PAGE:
The Old Shall Be New and the New Shall be Sacred

This quote from Rav Kook (the first Chief Rabbi of Israel) is the theme for this year’s convention of the Central Conference of American Rabbis, which I am attending in San Francisco. The convention, obviously, is about embracing the future and all of its social implications for Judaism.

For example, we heard yesterday from Joe Green, the founder of the Facebook CAUSES application. (That’s the one where you can raise money or awareness or invite people to join your particular cause. The causes on my profile include the camp where I grew up, our sister Reform congregation in Israel, rebuilding New Orleans, saving Darfur, and something called the Crayon Campaign that I don’t remember joining.) Green spoke about that application as a kind of grassroots community organizing, which allows regular people to organize their friends and others for the good of causes that matter. He challenged synagogues to be able to think in those terms, and not to be afraid of the immense power of social media.

Green also challenged our notion of the role of the internet as somehow separate from real life. He said that in the past (i.e. 2 or 3 years ago) we used to talk about “going online,” as though “online” was somewhere different – somewhere to go. Today, we talk instead about “using the internet.” We’re not going anywhere, because the the internet is in our pockets all the time! And what’s more, we’re no longer using pseudonyms and handles and email addresses – which mask our true identities – to connect to others online. Instead, on Facebook, you are your true self and your friends (for the most part) are your real friends with whom you have some level of relationship in real life also.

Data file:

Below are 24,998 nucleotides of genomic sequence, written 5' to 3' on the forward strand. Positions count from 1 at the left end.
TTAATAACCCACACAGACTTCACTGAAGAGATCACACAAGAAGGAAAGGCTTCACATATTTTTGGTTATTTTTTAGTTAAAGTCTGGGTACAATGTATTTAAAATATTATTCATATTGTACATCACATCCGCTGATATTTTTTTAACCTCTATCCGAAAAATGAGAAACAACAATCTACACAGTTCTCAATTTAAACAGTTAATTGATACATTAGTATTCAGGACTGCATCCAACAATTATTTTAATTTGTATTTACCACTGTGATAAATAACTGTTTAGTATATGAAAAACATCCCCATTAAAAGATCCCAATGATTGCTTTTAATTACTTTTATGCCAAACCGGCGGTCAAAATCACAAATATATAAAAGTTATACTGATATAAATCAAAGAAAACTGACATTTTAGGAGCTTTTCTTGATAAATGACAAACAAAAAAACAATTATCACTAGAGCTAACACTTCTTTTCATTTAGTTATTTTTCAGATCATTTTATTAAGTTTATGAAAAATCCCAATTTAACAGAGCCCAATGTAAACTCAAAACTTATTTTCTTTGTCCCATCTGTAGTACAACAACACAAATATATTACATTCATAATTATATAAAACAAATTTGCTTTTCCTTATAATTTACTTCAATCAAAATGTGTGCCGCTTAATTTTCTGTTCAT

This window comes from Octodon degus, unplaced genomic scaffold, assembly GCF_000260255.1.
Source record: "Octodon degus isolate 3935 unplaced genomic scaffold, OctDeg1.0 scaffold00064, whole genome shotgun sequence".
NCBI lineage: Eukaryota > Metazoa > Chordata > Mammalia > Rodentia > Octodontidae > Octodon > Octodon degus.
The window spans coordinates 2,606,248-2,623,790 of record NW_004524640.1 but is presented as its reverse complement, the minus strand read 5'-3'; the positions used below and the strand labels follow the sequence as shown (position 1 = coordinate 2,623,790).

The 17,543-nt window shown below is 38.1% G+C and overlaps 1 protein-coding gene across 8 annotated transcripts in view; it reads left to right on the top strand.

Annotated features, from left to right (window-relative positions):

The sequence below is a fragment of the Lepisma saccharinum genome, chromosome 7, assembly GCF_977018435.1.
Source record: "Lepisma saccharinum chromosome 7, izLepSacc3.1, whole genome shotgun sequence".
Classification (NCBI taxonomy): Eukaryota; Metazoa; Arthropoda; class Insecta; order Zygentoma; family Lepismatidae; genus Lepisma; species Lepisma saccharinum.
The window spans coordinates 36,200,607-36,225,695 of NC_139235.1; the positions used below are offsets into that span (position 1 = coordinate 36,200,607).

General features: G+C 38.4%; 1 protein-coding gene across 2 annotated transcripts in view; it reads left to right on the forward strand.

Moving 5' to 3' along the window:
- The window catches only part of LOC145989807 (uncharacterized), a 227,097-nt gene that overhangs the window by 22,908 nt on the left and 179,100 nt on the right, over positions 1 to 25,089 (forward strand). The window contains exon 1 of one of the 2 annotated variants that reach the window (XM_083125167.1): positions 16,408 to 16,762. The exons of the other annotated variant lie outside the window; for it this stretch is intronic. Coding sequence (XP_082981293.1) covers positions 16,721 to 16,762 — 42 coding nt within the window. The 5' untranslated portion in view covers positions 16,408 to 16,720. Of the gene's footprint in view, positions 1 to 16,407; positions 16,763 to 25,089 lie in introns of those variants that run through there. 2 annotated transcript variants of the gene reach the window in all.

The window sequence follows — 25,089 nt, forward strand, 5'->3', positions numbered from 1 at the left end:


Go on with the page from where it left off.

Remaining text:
So what does this mean for Judaism. First of all, people of my generation don’t know what it means not to be connected to the internet. It’s the way that we make plans, make friends, and make connections. It also means that social networking media have the potential to be a very powerful organizing tool for Jewish life – to bring people together in very real ways around causes and events and ideas that are important to them. And to allow organic, grassroots efforts to happen more easily and more effectively. (Another big topic here is the “independent grassroots minyanim cropping up in big cities – a topic for another post.)

This week’s Torah portion is Vayakhel, we means “he (Moses) gathered the people.” The word Vayakhel comes from קהל or “community.” When we gather people around Judaism – no matter how we gather them – then we create holy community. In that way, technology and social media are an instrument of holiness, and “the new becomes sacred.”

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